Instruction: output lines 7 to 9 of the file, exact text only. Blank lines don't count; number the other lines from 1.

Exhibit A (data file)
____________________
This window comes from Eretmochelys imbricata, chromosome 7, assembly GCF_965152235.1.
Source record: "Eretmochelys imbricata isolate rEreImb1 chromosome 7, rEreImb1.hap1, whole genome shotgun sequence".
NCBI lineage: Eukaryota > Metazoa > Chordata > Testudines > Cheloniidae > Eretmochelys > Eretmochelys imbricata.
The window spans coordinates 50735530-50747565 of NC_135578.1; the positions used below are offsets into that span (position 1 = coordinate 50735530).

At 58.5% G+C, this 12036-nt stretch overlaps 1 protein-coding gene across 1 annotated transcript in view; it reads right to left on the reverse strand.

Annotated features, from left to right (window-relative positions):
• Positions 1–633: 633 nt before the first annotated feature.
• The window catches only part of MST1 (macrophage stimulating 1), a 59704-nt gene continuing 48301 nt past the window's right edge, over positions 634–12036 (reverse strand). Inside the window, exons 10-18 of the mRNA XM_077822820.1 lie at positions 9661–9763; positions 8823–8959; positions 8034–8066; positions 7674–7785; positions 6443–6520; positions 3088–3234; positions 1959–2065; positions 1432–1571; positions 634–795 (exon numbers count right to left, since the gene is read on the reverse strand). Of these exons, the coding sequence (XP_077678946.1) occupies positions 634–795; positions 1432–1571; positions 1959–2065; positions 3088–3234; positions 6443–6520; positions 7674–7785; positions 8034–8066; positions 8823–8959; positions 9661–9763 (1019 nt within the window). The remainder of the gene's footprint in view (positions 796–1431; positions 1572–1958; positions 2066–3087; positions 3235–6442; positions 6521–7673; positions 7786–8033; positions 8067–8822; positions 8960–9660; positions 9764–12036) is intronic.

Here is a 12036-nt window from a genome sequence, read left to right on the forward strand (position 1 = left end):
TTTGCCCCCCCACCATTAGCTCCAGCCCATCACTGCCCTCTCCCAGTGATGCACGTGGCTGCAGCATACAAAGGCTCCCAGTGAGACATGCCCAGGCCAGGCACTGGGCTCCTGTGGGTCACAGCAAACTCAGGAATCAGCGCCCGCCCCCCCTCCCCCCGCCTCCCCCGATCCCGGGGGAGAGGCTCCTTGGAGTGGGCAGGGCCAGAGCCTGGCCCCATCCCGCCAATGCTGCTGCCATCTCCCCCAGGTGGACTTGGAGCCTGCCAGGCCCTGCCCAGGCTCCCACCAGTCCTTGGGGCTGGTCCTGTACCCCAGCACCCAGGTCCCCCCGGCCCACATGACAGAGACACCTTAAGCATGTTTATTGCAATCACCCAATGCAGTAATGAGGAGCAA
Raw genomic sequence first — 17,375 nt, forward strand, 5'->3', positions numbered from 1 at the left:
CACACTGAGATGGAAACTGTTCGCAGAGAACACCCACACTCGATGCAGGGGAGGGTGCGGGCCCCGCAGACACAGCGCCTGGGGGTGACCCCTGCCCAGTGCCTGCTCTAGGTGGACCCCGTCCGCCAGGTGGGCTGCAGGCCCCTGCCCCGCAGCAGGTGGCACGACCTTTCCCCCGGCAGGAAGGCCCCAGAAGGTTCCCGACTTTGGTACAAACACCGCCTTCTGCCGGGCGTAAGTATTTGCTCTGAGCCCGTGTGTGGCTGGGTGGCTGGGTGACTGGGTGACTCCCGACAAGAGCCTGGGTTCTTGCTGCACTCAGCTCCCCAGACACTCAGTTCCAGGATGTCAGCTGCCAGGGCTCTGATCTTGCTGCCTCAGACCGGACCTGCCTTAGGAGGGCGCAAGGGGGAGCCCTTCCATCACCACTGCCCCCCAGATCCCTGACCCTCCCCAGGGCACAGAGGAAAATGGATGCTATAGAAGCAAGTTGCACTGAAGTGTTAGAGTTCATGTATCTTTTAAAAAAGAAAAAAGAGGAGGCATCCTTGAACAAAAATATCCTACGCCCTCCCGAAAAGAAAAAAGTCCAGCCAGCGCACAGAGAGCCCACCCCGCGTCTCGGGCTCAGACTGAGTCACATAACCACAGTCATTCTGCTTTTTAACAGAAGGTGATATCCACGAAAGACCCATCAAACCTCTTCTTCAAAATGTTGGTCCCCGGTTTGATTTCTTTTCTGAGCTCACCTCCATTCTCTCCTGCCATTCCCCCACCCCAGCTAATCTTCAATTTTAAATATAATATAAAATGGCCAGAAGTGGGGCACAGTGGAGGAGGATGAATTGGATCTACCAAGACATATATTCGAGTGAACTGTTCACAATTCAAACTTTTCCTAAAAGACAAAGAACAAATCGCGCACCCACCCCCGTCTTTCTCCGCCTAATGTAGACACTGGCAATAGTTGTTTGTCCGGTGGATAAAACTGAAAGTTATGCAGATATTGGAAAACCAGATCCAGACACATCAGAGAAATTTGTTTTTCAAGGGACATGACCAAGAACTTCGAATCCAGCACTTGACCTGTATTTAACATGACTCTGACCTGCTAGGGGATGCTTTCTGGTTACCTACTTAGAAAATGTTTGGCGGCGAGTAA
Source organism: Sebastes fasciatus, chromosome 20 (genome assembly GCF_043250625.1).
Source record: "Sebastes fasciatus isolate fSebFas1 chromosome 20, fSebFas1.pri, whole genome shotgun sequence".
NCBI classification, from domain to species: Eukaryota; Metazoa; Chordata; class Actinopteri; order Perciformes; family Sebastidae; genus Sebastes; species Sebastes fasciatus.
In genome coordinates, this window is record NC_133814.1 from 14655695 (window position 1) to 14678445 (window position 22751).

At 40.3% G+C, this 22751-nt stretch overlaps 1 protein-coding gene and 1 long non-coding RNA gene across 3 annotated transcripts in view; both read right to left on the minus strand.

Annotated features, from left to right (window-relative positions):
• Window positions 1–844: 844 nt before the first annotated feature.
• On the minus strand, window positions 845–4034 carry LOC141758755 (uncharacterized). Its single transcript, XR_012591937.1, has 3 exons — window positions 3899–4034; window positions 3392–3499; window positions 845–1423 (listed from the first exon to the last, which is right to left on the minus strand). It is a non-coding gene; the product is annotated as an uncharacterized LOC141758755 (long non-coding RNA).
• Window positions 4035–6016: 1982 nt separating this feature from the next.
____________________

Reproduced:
• Positions 1–633: 633 nt before the first annotated feature.
• The window catches only part of MST1 (macrophage stimulating 1), a 59704-nt gene continuing 48301 nt past the window's right edge, over positions 634–12036 (reverse strand). Inside the window, exons 10-18 of the mRNA XM_077822820.1 lie at positions 9661–9763; positions 8823–8959; positions 8034–8066; positions 7674–7785; positions 6443–6520; positions 3088–3234; positions 1959–2065; positions 1432–1571; positions 634–795 (exon numbers count right to left, since the gene is read on the reverse strand). Of these exons, the coding sequence (XP_077678946.1) occupies positions 634–795; positions 1432–1571; positions 1959–2065; positions 3088–3234; positions 6443–6520; positions 7674–7785; positions 8034–8066; positions 8823–8959; positions 9661–9763 (1019 nt within the window). The remainder of the gene's footprint in view (positions 796–1431; positions 1572–1958; positions 2066–3087; positions 3235–6442; positions 6521–7673; positions 7786–8033; positions 8067–8822; positions 8960–9660; positions 9764–12036) is intronic.

Here is a 12036-nt window from a genome sequence, read left to right on the forward strand (position 1 = left end):